Kim Kardashian, Supreme, Raf Simons, Donatella Versace and More Receive CFDA Fashion Awards

Kim Kardashian West - 2018 CFDA - Getty - H 2018
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The winners offered hope for an embattled industry, in that they reflected a changing of the guard, a new era of streetwear and nontraditional retail channels offering a path to success, and a different role for Hollywood in fashion.

The Council of Fashion Designers of America, fashion’s governing body in the U.S., announced its top honors during a star-studded dinner event hosted by Issa Rae at the Brooklyn Museum on Monday night, with Cate Blanchett, Lupita Nyong’o, Trevor Noah, Michael Kors and more as presenters.

Whoopi Goldberg, wearing a royal wedding-worthy fuchsia hat and suit, was at the side of designer Christian Siriano, while Naomi Campbell, winner of the night's Fashion Icon Award, arrived with Raf Simons from Calvin Klein, wearing his firecracker-red pompom fringe dress.

Lee Daniels brought his son, fashion model Liam Daniels, as his date, while Claire Danes (wearing a modern, one-shoulder Narciso Rodriguez dress) arrived on the arm of hubbie Hugh Dancy.

The event honored the best of American design at a time when the fashion industry is struggling with magazine shutterings and layoffs, retail store closures, allegations of abuse leveled against famous photographers and more. But the winners offered some hope, in that they reflected a changing of the guard, a new era of streetwear and nontraditional retail channels offering a path to success, and a different role for Hollywood in fashion.

Menswear Designer of the Year went to the cult, collectible streetwear brand Supreme, which has fans lining up outside stores for logo-ed merch, released in "drops" that are announced online. "I never considered Supreme a fashion brand or myself a fashion designer, but appreciate the recognition nonetheless," said founder James Jebbia while accepting the award.

Womenswear Designer of the Year went to Raf Simons for Calvin Klein, who also took home the award in 2017. As a Belgian in New York, he has created a compelling new identity for the stalwart brand with his riffs (both light and dark) on the American experience. "Even in bad times, this country is very inspiring to me," he said.

Actresses-turned-designers Mary Kate and Ashley Olsen won the Accessory Designer of the Year award for their under-the-radar brand of luxe, while the Swarovski Award for Emerging Talent went to designer Sander Lak for Sies Marjan, whose modern color play mimics that of a fine artist like Dan Flavin.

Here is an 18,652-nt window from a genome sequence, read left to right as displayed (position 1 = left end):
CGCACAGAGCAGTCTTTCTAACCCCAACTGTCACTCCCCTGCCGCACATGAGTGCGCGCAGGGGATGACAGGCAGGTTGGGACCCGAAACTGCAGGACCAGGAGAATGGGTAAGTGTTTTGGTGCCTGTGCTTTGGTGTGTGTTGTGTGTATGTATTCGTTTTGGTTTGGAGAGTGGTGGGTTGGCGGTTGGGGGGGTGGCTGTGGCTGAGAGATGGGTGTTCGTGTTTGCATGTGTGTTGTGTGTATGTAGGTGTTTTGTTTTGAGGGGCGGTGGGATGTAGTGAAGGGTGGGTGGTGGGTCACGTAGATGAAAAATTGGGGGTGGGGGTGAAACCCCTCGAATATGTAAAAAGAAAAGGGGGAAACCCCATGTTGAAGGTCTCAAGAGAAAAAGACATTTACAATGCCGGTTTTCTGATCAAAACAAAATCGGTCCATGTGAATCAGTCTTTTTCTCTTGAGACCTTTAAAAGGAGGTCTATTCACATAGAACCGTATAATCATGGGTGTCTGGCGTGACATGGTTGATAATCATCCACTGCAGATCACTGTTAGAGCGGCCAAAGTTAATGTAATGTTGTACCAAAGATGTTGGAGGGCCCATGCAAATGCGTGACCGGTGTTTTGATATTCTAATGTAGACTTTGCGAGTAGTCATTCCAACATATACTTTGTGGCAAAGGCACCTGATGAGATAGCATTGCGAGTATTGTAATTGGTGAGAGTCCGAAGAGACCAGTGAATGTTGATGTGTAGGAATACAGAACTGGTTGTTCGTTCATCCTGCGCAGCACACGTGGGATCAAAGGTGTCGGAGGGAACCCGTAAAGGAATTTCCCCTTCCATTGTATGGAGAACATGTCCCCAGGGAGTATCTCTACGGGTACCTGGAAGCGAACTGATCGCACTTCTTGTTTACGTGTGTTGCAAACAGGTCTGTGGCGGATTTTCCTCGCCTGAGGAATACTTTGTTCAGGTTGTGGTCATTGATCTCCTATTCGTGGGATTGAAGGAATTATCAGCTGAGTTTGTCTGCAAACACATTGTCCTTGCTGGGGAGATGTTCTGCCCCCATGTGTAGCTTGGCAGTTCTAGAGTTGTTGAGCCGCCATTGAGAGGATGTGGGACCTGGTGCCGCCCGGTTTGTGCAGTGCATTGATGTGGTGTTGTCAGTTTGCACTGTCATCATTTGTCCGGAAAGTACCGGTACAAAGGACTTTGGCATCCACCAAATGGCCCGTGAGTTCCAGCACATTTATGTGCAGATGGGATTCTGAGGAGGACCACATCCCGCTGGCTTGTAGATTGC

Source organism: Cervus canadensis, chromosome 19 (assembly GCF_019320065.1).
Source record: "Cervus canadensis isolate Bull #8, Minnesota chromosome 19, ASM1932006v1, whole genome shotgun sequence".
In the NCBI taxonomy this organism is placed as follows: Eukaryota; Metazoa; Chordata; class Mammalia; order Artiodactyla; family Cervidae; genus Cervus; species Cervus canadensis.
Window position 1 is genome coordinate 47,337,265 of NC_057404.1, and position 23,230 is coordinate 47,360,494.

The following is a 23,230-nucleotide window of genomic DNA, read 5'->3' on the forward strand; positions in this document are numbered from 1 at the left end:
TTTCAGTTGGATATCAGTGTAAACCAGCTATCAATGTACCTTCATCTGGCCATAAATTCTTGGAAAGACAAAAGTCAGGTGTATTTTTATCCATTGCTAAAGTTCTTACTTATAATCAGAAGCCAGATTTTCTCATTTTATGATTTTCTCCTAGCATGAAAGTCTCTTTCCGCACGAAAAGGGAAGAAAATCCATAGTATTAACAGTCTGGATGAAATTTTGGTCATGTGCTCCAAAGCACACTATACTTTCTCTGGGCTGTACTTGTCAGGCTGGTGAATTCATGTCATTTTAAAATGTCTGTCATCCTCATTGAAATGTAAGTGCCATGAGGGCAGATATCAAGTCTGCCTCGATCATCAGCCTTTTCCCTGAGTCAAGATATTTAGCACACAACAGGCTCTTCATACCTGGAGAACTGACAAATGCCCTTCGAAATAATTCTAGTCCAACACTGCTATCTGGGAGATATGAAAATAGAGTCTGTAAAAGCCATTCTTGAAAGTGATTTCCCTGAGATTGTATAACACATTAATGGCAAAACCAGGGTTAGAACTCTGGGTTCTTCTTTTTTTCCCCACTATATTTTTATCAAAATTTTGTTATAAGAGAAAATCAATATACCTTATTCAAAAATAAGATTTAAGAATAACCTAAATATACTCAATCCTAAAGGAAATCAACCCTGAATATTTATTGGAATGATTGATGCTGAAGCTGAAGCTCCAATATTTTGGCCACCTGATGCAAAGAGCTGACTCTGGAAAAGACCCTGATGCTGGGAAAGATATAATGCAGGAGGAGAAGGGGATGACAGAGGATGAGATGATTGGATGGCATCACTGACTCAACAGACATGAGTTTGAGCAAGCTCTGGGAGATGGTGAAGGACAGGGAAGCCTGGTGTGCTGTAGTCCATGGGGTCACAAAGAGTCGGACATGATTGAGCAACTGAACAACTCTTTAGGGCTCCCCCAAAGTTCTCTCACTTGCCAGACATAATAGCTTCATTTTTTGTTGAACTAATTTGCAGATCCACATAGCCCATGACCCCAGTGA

Several Seventh Avenue veterans were also recognized with special awards, including CFDA chairwoman Diane von Furstenberg herself, who took home the Swarovski Award for Positive Change for her work done on behalf of women, starting with her most iconic design, the wrap dress she launched in 1974 that became the cornerstone of her brand.

The Founder’s Award was presented by Caroline Kennedy to Carolina Herrera, who stepped away from her namesake brand in February after 40-plus years of dressing society mavens and stars alike, appointing Wes Gordon to take over. Gordon dressed several of his own stars Monday night, including Tracee Ellis Ross.

The International Award was presented by Lupita Nyong'o to Donatella Versace, who 20 years ago showed her first collection for the Italian fashion house a year after her brother was killed, and a special CFDA Members’ Salute went to Ralph Lauren, who is celebrating 50 years in business. Narcisco Rodriguez, most famous perhaps for creating Carolyn Bessette Kennedy’s iconic wedding gown, nabbed the Geoffrey Beene Lifetime Achievement Award, after celebrating 20 years in the industry in February.

Sustainability and inclusion, both topics top of mind to the evolving fashion business, were put in the spotlight during the event, which included a “red” carpet fashioned out of recycled materials. Rae, creator and star of HBO’s Insecure, was the first African American to emcee the awards, and the first woman to take on the job in nine years. She arrived in a blue jumpsuit by politically minded designer Kerby Jean-Raymond for Pyer Moss, which had a belt inscribed with the message, "Every Nigga Is a Star."

The Media Award went to Edward Enninful, the visionary new editor of British Vogue, who has been a champion of diversity in fashion. He was introduced by none other than Oprah. "He has created visions that are more reflective of our reality," she said in her introduction. "From the first time I met you a few years ago, I could feel your goodness."

In a nod to new media, and her role in democratizing fashion, taste and body shape, an inaugural Influencer Award was given to Kim Kardashian West, who was dressed in a curve-hugging white crop top and shirred skirt by L.A.-turned-Paris designer Rick Owens.

“I’m so humbled by this award," Kardashian told model Candice Huffine during a Facebook Live preshow broadcast. When the beauty mogul with 112 million-and-counting Instagram followers was asked who influences her, she singled out Kanye West. "I’m super inspired by my husband fashion-wise, he helps me with all my looks," said Kardashian. "He’s my best stylist.”

Wonder what she thought of Rae's opening monologue, which was laced with political remarks, none more pointed than this: "I'm as fashionable as Kanye West is black," Rae said. "Only when it's convenient."

Politics are definitely in fashion.